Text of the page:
fbpx

Do you have any questions or would like to schedule a consultation?

  • This field is for validation purposes and should be left unchanged.

It’s not too early in the season to talk about hyperhidrosis, the medical term given to the condition of excessive sweating, and the uses of Botox for treating it. Hyperhidrosis, for the estimated one of every 100 people who livewith it, is caused by an over-active part of the nervous system that controls sweat production. And it can be treated with Botox.

Hyperhidrosis is by no means limited to hot weather, but warm, humid conditions are a factor. And with this year’s extra-long winter crowding the spring, it’s easy to forget that summer almost officially here. The weather forecasters at the Farmer’s Almanac are predicting this summer will be a scorcher.

The condition, which can produce an amount of perspiration measurable in liters per hour, can affect the sweat glands of the hands and feet as well as the axilla (armpit). Sufferers may have to deal with embarrassment and ruined clothing or shoes. Some individuals have to change clothing every hour or wear liners under their arms. Under these conditions, they may feel inhibited or ill-at-ease in their social lives or at work. Hyperhidrosis can sap a person’s self-confidence.

Don’t Sweat It

There have been several options for treatment of this condition. One is medically prescribed antiperspirant containing a powerful chemical called aluminum chloride. This chemical prevents the sweat from escaping the pores, but sometimes this treatment is not effective, especially in cases of “primary hyperhidrosis,” meaning excessive sweating not caused by another condition such as obesity, menopause, drug use, endocrine disorders, or neurological conditions involving autonomic dysregulation.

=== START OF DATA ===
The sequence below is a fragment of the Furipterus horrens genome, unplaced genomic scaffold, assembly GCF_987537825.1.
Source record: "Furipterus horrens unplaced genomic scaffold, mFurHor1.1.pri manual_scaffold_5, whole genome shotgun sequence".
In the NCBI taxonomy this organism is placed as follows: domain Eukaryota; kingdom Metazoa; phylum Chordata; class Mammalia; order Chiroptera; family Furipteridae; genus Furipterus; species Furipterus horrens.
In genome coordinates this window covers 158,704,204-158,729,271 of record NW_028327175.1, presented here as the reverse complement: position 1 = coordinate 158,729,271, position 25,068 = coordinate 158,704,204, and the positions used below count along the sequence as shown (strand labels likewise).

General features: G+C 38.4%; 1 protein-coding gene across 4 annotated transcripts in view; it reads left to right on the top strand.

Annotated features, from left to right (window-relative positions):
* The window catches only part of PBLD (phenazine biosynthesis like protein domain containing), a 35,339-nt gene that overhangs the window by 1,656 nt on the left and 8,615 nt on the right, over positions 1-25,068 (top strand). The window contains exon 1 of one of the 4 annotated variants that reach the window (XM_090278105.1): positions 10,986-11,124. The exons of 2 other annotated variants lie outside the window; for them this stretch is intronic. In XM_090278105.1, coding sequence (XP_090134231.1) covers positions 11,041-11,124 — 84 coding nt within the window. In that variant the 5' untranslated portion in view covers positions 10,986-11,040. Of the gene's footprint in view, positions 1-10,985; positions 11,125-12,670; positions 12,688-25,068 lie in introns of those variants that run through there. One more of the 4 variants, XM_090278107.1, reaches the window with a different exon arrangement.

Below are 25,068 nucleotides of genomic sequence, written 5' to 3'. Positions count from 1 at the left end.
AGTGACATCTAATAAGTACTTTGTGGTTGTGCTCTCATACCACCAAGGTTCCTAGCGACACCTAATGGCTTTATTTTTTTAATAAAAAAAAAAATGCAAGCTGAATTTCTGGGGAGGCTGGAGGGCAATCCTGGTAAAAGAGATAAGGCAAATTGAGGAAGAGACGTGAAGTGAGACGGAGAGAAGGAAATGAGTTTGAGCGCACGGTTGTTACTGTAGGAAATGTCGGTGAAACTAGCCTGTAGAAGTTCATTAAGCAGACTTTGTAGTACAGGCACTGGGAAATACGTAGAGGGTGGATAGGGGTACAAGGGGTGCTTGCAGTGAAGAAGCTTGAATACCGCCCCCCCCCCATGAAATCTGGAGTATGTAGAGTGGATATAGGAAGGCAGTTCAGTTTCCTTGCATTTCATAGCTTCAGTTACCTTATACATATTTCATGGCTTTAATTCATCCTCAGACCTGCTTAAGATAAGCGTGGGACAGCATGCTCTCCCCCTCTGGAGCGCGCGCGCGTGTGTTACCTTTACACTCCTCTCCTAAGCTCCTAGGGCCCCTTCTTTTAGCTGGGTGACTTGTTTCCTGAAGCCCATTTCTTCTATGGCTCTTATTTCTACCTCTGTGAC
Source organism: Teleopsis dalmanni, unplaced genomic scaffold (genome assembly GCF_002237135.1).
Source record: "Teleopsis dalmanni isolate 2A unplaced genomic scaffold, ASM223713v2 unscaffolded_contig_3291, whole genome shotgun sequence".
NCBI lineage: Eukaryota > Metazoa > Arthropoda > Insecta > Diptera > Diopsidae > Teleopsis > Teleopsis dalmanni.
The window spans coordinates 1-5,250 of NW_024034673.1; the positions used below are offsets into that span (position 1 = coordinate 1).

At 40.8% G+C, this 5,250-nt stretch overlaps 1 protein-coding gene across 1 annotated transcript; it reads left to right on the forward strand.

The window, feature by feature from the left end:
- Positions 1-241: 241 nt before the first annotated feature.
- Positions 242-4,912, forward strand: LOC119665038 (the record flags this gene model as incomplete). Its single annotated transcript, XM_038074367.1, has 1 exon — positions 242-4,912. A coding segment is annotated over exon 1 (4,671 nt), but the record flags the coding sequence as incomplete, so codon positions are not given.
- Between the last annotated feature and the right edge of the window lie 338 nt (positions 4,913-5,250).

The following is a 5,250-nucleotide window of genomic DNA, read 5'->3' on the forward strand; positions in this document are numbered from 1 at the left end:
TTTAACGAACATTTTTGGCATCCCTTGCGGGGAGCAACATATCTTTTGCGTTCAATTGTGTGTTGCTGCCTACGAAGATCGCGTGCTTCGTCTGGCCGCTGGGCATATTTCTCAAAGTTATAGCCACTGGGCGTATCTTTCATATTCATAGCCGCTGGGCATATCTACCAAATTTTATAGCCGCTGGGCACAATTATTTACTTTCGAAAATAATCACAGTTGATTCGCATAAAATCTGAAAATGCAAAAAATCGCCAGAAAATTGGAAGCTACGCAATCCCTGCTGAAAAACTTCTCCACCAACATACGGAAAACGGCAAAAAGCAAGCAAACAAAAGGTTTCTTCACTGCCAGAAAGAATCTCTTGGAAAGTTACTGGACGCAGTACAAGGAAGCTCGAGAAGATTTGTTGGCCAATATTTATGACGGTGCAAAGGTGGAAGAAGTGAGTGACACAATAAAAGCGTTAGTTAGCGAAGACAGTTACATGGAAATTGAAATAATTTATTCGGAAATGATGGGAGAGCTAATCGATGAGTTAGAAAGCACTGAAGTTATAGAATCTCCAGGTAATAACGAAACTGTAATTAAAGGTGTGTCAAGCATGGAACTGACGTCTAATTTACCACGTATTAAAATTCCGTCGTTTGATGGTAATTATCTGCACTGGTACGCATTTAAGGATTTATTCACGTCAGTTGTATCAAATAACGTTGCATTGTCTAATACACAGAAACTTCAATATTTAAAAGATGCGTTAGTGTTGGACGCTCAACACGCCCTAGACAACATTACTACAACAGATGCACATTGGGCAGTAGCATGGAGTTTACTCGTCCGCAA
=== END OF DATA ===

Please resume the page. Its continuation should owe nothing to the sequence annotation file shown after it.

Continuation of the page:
There are surgical treatments as well, but they can have drawbacks, including increased sweat production in other areas of the body.

The good news is that the Food and Drug Administration has formally approved the use of Botox for treating hyperhidrosis. Botox prevents the release of a bodily chemical, acetylcholine, which stimulates the production of sweat. And the results have been encouraging: Treatment has been shown to decrease sweat production by as much as 95 percent within the first 48 hours of Botox injection. The response from a single treatment can last six to nine months.

This can be a dramatically life-improving step for people both socially and in their careers.

Learn more about the safety of Botox by watching Dr. Williams’ video about this non-invasive treatment. When you’re ready to discuss Botox treatments with the New York cosmetic and facial plastic surgeon, call the Williams Center at 1-518-941-8416.

Now offering VIRTUAL CONSULTATIONS! Schedule Today